Black woman political pioneer Henrietta Turnquest died at the age of 73 on March 29, 2021 following complications with Alzheimer’s disease.
The trailblazer was among one of the first Black women attorneys in the state of Georgia and one of the first few women of color elected to the Georgia General Assembly.
“My mother was in the vanguard,” son Malcolm Turnquest told the Atlanta Journal-Constitution. The Spelman College graduate made history in Georgia politics and in service as the founder of the Georgia Association for Women Lawyers. Though she was a native of New York, Turnquest served constituents in the Peach State for more than 10 years.
“She always stood her ground,” State Senator Nan Orrock, who served with Turnquest in the state House, told the Journal-Constitution. “She was very clear about standing up for African Americans at the table and addressing the myriad examples of discrimination that abounded.”
Former colleagues say it was Turnquest’s advocacy that helped get the legislation through to remove the Confederate emblem from the state flag.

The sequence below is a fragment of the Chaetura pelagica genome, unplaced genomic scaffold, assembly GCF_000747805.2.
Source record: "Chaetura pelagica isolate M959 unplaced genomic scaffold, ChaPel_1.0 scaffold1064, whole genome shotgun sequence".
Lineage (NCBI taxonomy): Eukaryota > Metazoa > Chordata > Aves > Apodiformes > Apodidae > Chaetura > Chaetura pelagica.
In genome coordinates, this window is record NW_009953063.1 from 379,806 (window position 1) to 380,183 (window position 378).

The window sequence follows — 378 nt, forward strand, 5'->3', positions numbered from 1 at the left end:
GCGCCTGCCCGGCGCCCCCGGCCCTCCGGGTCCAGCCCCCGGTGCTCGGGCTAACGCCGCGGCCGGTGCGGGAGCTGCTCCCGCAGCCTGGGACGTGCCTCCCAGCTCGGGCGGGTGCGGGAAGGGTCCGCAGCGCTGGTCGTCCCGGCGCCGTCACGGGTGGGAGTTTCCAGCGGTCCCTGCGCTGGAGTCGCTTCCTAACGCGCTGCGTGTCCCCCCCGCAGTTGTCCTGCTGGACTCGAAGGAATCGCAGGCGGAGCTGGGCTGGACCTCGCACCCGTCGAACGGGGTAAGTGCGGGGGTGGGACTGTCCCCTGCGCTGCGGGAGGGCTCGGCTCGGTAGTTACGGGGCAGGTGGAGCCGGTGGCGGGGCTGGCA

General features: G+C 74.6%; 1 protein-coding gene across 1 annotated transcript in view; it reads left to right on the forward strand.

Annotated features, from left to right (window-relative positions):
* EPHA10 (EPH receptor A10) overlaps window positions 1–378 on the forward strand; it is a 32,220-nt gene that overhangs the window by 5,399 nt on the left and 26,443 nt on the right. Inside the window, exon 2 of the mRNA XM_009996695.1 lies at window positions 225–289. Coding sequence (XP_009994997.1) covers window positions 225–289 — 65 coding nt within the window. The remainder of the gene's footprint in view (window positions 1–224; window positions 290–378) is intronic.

Turnquest established internships with state lawmakers for students of her alma mater and Morehouse College. She also helped craft the legislation that expanded funding for public transportation in the metro-Atlanta area.
Her young brother, Carl Turnquest, remembers his sister as determined and a go-getter. “She just had determination and stick-to-it-iveness,” he told the newspaper. “What really sticks out in my mind was the leadership she exhibited when we were younger,” he added later. “And she was the proxy who took care of us kids when our parents weren’t around.”
A private memorial service for Turnquest was held late last month.
Photo: Atlanta Journal-Constitution